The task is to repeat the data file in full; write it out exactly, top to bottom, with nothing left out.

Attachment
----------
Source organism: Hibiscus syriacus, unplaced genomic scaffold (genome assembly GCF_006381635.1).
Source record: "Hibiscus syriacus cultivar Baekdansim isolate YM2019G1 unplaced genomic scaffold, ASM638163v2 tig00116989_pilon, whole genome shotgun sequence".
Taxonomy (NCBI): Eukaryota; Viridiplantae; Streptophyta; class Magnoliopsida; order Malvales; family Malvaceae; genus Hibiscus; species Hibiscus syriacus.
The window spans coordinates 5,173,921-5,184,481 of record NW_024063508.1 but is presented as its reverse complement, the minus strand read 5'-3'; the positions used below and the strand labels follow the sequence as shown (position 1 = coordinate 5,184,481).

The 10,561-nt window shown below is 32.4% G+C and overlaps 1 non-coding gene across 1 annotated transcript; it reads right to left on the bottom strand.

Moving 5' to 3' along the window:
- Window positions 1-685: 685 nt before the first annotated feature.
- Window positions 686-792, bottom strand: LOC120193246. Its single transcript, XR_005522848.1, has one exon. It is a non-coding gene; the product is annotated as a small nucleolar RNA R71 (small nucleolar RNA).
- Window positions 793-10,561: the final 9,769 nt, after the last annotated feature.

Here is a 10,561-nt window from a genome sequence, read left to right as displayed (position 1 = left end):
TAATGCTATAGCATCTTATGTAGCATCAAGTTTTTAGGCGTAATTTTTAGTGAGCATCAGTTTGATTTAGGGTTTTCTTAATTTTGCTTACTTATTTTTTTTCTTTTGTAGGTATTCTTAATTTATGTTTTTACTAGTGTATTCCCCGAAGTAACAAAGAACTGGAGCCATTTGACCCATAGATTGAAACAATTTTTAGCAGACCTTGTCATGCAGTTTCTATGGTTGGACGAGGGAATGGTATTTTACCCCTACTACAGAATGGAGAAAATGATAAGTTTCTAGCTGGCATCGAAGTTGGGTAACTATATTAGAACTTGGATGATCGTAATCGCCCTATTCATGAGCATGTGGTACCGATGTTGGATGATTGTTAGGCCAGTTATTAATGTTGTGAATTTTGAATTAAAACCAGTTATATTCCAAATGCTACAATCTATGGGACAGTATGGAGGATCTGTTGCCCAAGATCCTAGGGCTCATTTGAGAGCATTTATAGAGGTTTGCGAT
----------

Source organism: Hibiscus syriacus, unplaced genomic scaffold (genome assembly GCF_006381635.1).
Source record: "Hibiscus syriacus cultivar Baekdansim isolate YM2019G1 unplaced genomic scaffold, ASM638163v2 tig00116989_pilon, whole genome shotgun sequence".
Taxonomy (NCBI): Eukaryota; Viridiplantae; Streptophyta; class Magnoliopsida; order Malvales; family Malvaceae; genus Hibiscus; species Hibiscus syriacus.
The window spans coordinates 5,173,921-5,184,481 of record NW_024063508.1 but is presented as its reverse complement, the minus strand read 5'-3'; the positions used below and the strand labels follow the sequence as shown (position 1 = coordinate 5,184,481).

The 10,561-nt window shown below is 32.4% G+C and overlaps 1 non-coding gene across 1 annotated transcript; it reads right to left on the bottom strand.

Moving 5' to 3' along the window:
- Window positions 1-685: 685 nt before the first annotated feature.
- Window positions 686-792, bottom strand: LOC120193246. Its single transcript, XR_005522848.1, has one exon. It is a non-coding gene; the product is annotated as a small nucleolar RNA R71 (small nucleolar RNA).
- Window positions 793-10,561: the final 9,769 nt, after the last annotated feature.

Here is a 10,561-nt window from a genome sequence, read left to right as displayed (position 1 = left end):
TAATGCTATAGCATCTTATGTAGCATCAAGTTTTTAGGCGTAATTTTTAGTGAGCATCAGTTTGATTTAGGGTTTTCTTAATTTTGCTTACTTATTTTTTTTCTTTTGTAGGTATTCTTAATTTATGTTTTTACTAGTGTATTCCCCGAAGTAACAAAGAACTGGAGCCATTTGACCCATAGATTGAAACAATTTTTAGCAGACCTTGTCATGCAGTTTCTATGGTTGGACGAGGGAATGGTATTTTACCCCTACTACAGAATGGAGAAAATGATAAGTTTCTAGCTGGCATCGAAGTTGGGTAACTATATTAGAACTTGGATGATCGTAATCGCCCTATTCATGAGCATGTGGTACCGATGTTGGATGATTGTTAGGCCAGTTATTAATGTTGTGAATTTTGAATTAAAACCAGTTATATTCCAAATGCTACAATCTATGGGACAGTATGGAGGATCTGTTGCCCAAGATCCTAGGGCTCATTTGAGAGCATTTATAGAGGTTTGCGAT